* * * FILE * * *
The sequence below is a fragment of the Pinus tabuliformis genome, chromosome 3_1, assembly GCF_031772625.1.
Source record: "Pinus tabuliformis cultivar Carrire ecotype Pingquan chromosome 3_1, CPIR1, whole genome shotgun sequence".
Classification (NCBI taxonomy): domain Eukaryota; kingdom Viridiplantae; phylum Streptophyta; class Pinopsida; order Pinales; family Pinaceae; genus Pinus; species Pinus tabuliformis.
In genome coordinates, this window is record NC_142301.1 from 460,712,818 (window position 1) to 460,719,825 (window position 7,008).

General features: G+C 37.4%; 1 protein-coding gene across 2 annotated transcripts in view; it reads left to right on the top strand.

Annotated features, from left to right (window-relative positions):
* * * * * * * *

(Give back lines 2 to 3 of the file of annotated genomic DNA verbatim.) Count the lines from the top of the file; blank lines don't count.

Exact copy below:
Source record: "Pinus tabuliformis cultivar Carrire ecotype Pingquan chromosome 3_1, CPIR1, whole genome shotgun sequence".
Classification (NCBI taxonomy): domain Eukaryota; kingdom Viridiplantae; phylum Streptophyta; class Pinopsida; order Pinales; family Pinaceae; genus Pinus; species Pinus tabuliformis.